In a bold move that takes the company beyond its traditional file syncing roots, Dropbox launched Datastore, an API that manages structured data, such as bookmarks, contacts, to do-list items, and game states. Dropbox made the announcement at its first DBX developer conference on Tuesday.
Datastores are “containers” or embedded databases for apps with sync built right in. The data syncing works similar to Dropbox's file syncing. Even when a device goes offline, an app continues to work with local data. When a user goes back online, Datastore syncs everything back up again.
Datastore is smart enough to handle changes made to data at the same time. For instance, if a user simultaneously updates a contact’s phone number and email address on two separate devices, Datastore will examine the structure of the app data and merge those changes without sync conflicts or any action from the user.
The company wrote in a blog post:
“When you use an app built with datastores your data will be up-to-date across all devices whether you’re online or offline. Imagine a task-tracking app that works on both your iPhone and the web. If it’s built with the Datastore API, you can check off items from your phone during a cross-country flight and add new tasks from your computer and Dropbox will make sure the changes don’t clobber each other.”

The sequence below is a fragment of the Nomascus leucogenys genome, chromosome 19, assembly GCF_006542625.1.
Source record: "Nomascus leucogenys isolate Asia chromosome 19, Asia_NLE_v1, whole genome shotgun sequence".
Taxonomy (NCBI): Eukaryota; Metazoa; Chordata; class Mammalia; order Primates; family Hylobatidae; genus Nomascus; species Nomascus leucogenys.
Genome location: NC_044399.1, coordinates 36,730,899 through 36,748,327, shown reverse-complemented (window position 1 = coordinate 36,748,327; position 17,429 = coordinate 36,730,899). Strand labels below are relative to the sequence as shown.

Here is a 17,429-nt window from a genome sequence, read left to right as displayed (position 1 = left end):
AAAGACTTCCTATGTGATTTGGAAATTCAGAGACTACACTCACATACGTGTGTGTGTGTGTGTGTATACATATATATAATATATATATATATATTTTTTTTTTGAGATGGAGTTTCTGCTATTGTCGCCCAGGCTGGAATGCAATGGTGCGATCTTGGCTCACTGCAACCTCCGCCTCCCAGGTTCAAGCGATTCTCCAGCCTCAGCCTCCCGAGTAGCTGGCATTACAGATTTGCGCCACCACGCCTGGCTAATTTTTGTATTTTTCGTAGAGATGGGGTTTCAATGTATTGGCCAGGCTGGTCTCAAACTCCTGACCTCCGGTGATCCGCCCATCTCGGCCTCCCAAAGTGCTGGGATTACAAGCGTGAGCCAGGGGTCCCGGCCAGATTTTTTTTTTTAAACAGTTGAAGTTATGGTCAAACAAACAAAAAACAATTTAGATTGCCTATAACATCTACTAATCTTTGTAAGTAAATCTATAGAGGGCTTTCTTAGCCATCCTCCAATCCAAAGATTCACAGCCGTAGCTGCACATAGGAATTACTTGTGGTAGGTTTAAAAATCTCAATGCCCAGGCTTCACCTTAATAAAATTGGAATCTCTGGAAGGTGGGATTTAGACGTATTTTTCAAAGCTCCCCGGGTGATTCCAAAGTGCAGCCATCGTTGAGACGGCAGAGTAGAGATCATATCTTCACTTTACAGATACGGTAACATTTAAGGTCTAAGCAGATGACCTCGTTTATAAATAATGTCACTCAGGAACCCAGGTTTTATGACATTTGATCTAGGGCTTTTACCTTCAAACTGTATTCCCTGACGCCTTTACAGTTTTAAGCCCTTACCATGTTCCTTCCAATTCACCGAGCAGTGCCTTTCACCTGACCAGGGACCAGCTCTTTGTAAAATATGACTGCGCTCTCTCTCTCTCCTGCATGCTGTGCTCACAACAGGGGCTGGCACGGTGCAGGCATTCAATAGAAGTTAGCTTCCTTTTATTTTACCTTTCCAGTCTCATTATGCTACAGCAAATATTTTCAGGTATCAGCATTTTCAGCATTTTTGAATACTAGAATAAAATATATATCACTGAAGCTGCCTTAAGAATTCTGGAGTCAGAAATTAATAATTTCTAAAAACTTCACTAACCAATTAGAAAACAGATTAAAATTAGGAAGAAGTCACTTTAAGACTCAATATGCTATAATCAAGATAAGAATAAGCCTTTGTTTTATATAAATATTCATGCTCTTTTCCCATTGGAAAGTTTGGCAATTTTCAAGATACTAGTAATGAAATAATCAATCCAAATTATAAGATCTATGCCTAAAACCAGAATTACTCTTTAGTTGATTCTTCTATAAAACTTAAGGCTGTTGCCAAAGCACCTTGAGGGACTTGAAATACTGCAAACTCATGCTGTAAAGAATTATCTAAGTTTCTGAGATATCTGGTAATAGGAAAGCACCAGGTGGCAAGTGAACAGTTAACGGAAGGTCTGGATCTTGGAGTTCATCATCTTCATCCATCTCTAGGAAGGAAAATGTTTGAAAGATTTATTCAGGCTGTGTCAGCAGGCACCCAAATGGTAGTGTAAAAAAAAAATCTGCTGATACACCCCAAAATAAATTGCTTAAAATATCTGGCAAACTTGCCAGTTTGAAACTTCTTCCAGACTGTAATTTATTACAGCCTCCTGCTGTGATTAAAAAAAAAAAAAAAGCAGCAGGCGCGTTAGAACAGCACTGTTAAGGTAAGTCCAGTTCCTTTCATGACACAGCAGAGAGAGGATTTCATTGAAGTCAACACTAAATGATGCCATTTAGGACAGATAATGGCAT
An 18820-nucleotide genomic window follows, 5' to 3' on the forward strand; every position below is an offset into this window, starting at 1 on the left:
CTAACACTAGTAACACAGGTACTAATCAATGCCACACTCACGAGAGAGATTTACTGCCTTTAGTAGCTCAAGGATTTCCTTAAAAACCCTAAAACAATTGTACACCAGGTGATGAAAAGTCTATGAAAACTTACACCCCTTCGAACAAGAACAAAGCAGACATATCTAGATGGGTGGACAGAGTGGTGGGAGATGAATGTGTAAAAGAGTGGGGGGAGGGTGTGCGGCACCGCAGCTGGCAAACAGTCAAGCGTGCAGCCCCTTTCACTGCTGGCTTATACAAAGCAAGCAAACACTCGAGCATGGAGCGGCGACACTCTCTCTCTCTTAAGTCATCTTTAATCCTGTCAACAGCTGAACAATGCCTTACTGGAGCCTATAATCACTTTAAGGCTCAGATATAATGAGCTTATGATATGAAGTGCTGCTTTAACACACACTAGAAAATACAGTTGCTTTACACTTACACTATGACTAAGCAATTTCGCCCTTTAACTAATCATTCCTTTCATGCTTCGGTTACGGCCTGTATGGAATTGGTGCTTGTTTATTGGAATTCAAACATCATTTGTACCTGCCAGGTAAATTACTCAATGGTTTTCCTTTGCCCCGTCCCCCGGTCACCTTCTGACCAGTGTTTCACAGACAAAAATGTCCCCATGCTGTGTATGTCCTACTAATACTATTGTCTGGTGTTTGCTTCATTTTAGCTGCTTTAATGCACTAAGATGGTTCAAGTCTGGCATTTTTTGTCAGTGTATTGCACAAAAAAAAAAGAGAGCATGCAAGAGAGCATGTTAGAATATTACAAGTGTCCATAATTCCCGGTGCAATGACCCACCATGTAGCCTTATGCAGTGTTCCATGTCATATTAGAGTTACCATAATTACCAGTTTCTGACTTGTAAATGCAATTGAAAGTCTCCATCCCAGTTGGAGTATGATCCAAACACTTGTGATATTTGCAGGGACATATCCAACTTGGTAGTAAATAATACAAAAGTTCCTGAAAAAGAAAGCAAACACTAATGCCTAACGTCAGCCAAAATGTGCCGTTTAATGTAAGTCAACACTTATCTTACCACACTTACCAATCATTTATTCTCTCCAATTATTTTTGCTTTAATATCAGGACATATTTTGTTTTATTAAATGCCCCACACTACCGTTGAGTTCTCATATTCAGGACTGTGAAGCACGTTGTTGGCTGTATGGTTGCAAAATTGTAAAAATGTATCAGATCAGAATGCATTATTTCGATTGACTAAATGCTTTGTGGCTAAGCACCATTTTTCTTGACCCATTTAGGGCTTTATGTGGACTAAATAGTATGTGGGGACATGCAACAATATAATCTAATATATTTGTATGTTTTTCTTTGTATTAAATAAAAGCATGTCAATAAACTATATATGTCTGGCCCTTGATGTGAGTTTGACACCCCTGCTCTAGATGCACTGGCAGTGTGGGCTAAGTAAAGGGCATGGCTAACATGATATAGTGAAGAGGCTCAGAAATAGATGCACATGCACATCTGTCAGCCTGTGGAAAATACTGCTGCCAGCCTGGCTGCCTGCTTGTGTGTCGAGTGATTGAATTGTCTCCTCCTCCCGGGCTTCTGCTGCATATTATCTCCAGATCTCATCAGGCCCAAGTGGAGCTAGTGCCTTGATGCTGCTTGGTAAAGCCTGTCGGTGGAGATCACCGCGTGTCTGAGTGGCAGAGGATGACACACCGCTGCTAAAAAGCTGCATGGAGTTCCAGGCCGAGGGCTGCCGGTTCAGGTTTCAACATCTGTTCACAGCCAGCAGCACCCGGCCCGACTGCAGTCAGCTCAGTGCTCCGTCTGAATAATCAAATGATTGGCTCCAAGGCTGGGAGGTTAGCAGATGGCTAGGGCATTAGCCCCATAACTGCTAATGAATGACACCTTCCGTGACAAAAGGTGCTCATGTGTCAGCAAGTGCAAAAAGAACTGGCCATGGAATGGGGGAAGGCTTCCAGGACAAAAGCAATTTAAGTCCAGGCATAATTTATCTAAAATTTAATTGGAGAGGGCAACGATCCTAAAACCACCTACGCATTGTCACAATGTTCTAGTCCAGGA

According to Techcrunch, Dropbox cofounder Drew Houston told reporters at DBX that the company had no plans to charge for the new service. The company will stick to the current business model of charging subscription fees for pro and business users.
Right now, Datastore supports single-user use cases, but multi-user scenarios are in the works, according to Dropbox employee Steve M., who made the comment in a Datastore discussion.